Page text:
Sunday, December 10, 2006

74)Sayings: Aga Khan 4

Excerpt of address made by Mowlana Hazar Imam to the graduating students at the Aga Khan University, December 2nd 2006:

"That quest for a better life, among Muslims and non-Muslims alike, must lead inevitably to the Knowledge Society which is developing in our time. The great and central question facing the Ummah of today is how it will relate to the Knowledge Society of tomorrow.

If we judge from Islamic history, there is much to encourage us. For century after century, the Arabs, the Persians, the Turks and many other Islamic societies achieved powerful leadership roles in the world—not only politically and economically but also intellectually. Some ill-informed historians and biased commentators have tried to argue that these successes were essentially produced by military power, but this view is profoundly incorrect. The fundamental reason for the pre-eminence of Islamic civilizations lay neither in accidents of history nor in acts of war, but rather in their ability to discover new knowledge, to make it their own, and to build constructively upon it. They became the Knowledge Societies of their time.

Those times are over now. They are long gone. But if some people have forgotten or ignored this history, much of the Ummah remembers it—and, in remembering, asks how those times might be recaptured. There may be as many answers to that question as there are Muslims—but one answer which can be shared across the whole of the Ummah is that we must become full and even leading participants in the Knowledge Society of the 21st Century."(Aga Khan 4).

Excerpt from a speech by Mowlana Hazar Imam in Lahore, Pakistan on December 5th 2006 regarding pluralism, knowledge, intellect, knowledge society:

"Stressing the need for the promotion of pluralism of Islamic civilisation, the prince said the spirit of the knowledge society was the spirit of pluralism — a readiness to accept the other, indeed to learn from him, to see difference as an opportunity rather than a threat.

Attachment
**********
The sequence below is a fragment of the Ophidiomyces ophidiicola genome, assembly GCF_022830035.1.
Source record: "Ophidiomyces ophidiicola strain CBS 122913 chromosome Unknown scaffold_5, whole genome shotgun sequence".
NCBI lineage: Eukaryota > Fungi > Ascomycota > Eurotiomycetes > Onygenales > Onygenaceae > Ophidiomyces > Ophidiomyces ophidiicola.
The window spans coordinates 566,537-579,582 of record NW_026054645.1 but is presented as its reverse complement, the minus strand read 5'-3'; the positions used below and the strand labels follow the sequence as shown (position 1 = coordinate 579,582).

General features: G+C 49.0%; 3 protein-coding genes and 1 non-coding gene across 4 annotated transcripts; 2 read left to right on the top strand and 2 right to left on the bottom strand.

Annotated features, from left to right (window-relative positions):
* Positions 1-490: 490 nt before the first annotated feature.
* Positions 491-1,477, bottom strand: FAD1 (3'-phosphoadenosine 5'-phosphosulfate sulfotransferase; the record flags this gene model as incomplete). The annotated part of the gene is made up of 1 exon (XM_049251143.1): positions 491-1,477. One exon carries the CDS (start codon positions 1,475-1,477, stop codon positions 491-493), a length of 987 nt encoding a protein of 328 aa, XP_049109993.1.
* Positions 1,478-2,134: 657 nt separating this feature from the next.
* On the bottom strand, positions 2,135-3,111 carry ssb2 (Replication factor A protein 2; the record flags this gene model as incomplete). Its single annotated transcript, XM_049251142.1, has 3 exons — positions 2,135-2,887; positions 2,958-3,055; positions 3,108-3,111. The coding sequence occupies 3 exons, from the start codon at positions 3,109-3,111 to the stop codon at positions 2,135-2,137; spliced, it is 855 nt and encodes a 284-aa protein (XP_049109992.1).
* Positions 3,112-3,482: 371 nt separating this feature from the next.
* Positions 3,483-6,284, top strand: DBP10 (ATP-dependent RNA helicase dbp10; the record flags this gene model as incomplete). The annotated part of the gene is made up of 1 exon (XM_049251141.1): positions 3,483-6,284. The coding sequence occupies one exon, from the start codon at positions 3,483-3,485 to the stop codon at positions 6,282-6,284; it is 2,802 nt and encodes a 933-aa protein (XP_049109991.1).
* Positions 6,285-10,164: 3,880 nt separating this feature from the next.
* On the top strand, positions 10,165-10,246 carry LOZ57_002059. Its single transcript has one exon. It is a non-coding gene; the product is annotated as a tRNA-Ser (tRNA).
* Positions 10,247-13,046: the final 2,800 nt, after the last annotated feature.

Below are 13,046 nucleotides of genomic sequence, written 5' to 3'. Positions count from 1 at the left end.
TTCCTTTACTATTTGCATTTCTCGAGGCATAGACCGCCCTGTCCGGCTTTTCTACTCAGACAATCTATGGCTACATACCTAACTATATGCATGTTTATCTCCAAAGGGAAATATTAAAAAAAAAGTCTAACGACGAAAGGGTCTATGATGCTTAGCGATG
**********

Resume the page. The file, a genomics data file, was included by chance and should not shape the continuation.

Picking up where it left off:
He said AKDN had set up an institute in London which was teaching an MA course in Islamic civilisation. He said Ummah also needed to move into the knowledge society.

He said AKDN was planning to set up a network of schools in 14 to 16 countries of Asia and Africa, adding these educational institutions would provide world-class education. These schools would ultimately be linked to the university system, he said"(Aga Khan 4).

Regarding the above-quoted excerpts during the recent visit to Pakistan, the theme of knowledge has now become a standard theme in the Imam's speeches as well as farmans. I think back to the farman in Toronto in June 2005, the convocation address at American Cairo in June 2006, the interview to Spiegel magazine in Oct 2006, the AKU convocation speech and the speech in Lahore, Pakistan in Dec 2006. There have been many more in other speeches and farmans, of course, but the acquisition of knowledge in all its nuances, from the rational knowledge provided by a solid education to the transcendental knowledge of the divine, is now a recurrent theme in the Imam's thoughts and messages. All the Imam's educational institutions, from the schools and academies to the universities in Africa and Asia, are designed to impart a solid education in rational knowledge, which can lay the groundwork for incitement towards more esoteric and suprarational forms of knowledge.


Islam, eminently logical, placing the greatest emphasis on knowledge, purports to understand God's creation:Aga Khan 4.
The God of the Quran is the One whose Ayats(Signs) are the Universe in which we live, move and have our being:Aga Khan 3